10. Hansal Mehta
Have a look at Hansal Mehta’s current body of works, just do, and tell me one good reason why this director’s name deserves to be on this list and not somewhere among the mavericks. After his feature film debut ‘Dil Pe Mat Le Yaar!’ (2000), and a string of mostly average movies, Hansal Mehta took a brief hiatus from movies, only to spring back to limelight with the much acclaimed ‘Shahid’ (2013), for which he got a National Award for Best Director too. Following this, he directed ‘City Lights’ (2014), collaborating with Rajkummar Rao again. However, in my opinion, his most personal and deeply affecting work came in early 2016. ‘Aligarh’ is the story of a gay professor who faces discrimination owing to his homosexuality. The film also deals with the state of the LGBT community in India and Section 377 of the IPC, criminalising homosexual acts. Manoj Bajpayee, in the role of Ramchandra Siras, the Marathi professor whose life this film is based on, is nothing short of terrific here, delivering a haunting performance. It was a nuanced film by Mehta on a very sensitive topic, and I still believe this movie has been robbed of its fair share of awards and recognition.
11. Sudhir Mishra
It’s a shame that someone like Sudhir Mishra, a director with a career spanning over three decades, is still not as well known for his contribution as he should be. Sudhir Mishra is credited to have been a pioneer of the parallel cinema movement that raged in the late 80s. Noted for his writing and directing talents, he served as screenwriter for the cult classic ‘Jaane Bhi Do Yaaron’ (1983), before moving to directing and co-writing his own films. All of his films were met with critical acclaim and were darlings at film festivals, but most failed to perform profitably enough at the box office. Notable among his works include ‘Dharavi’, ‘Is Raat Ki Subah Nahi’, ‘Chameli’, ‘Yeh Saali Zindagi’, with ‘Hazaaron Khwaishein Aisi’ generally hailed as his best work to date.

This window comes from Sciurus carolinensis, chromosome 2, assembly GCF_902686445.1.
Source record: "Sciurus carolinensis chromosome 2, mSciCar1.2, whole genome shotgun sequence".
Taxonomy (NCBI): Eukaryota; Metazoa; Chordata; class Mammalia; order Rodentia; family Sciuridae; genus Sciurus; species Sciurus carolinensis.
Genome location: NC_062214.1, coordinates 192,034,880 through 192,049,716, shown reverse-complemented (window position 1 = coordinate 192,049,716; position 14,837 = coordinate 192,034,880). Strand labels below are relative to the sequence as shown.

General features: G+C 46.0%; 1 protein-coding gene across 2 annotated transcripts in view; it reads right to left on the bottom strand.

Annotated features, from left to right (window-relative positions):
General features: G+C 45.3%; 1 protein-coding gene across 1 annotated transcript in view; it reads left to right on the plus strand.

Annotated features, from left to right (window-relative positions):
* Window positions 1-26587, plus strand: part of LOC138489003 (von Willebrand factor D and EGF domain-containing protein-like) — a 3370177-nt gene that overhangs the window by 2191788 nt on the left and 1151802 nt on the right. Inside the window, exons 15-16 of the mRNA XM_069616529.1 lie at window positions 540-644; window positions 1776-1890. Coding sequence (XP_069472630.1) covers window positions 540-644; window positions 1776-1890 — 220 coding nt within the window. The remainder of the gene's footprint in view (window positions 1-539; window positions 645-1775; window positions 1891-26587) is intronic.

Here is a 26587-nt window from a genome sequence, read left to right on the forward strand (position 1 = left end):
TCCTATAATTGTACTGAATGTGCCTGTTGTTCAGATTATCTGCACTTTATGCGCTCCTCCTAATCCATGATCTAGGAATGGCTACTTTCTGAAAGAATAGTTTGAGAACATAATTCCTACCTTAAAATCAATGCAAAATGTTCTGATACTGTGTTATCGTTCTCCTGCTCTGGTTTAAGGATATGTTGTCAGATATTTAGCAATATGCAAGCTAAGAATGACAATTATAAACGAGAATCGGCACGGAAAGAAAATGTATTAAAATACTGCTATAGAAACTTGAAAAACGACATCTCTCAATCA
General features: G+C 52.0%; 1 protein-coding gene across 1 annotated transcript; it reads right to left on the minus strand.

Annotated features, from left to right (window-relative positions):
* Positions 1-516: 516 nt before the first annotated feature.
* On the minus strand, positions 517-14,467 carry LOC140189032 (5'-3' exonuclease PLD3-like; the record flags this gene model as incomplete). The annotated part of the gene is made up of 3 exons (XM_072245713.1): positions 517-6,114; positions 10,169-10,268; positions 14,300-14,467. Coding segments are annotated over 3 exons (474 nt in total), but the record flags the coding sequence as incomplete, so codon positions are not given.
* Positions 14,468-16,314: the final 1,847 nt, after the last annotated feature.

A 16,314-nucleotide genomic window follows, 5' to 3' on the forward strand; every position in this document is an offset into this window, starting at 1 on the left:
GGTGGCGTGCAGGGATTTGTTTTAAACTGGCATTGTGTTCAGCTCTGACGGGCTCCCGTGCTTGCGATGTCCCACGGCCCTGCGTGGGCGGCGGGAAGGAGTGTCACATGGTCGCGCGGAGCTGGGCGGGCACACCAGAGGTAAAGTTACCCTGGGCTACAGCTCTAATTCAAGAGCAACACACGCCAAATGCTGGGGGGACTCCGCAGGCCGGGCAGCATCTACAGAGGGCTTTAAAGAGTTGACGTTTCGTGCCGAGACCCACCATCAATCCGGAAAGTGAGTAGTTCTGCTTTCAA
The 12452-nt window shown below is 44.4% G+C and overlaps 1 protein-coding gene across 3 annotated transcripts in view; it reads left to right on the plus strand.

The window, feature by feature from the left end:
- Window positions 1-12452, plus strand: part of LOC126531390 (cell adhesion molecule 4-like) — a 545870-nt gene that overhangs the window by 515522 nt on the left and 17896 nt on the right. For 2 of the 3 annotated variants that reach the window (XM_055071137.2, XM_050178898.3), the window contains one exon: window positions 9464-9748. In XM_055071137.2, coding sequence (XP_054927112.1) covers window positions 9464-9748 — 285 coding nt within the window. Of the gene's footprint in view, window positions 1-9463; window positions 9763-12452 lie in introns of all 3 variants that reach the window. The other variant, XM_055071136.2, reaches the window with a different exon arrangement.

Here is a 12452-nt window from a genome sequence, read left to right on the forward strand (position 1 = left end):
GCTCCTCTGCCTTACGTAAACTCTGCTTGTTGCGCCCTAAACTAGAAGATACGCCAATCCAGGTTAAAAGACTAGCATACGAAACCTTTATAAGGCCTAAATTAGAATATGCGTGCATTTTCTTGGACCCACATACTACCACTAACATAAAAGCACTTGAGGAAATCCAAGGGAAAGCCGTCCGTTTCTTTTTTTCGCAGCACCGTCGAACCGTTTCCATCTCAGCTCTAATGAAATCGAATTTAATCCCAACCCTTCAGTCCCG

12. Dibakar Banerjee
Why a director of Mr. Banerjee’s calibre hasn’t yet received the recognition he deserves is beyond my understanding. Satire, dark comedy, realism, socialistic commentary, thrills; you name it, his films have it. It is perhaps a sin of cardinal proportions that a director with such a diverse body of works including ‘Khosla ka Ghosla’, ‘Oye Lucky, Lucky Oye’, ‘Shanghai’,’Love, Sex aur Dhokha’ and ‘Detective Byomkesh Bakshi’, each of them distinct and perplexing movie experiences in their own right, is not a household name and a frequent topic of discussion for film tabloids by now.
Honourable Mentions: Nagesh Kukunoor (Iqbal, Dor, Dhanak); Onir (My Brother..Nikhil, I Am); Raj Kumar Gupta (Aamir, No One Killed Jessica); Neeraj Ghaywan (Masaan)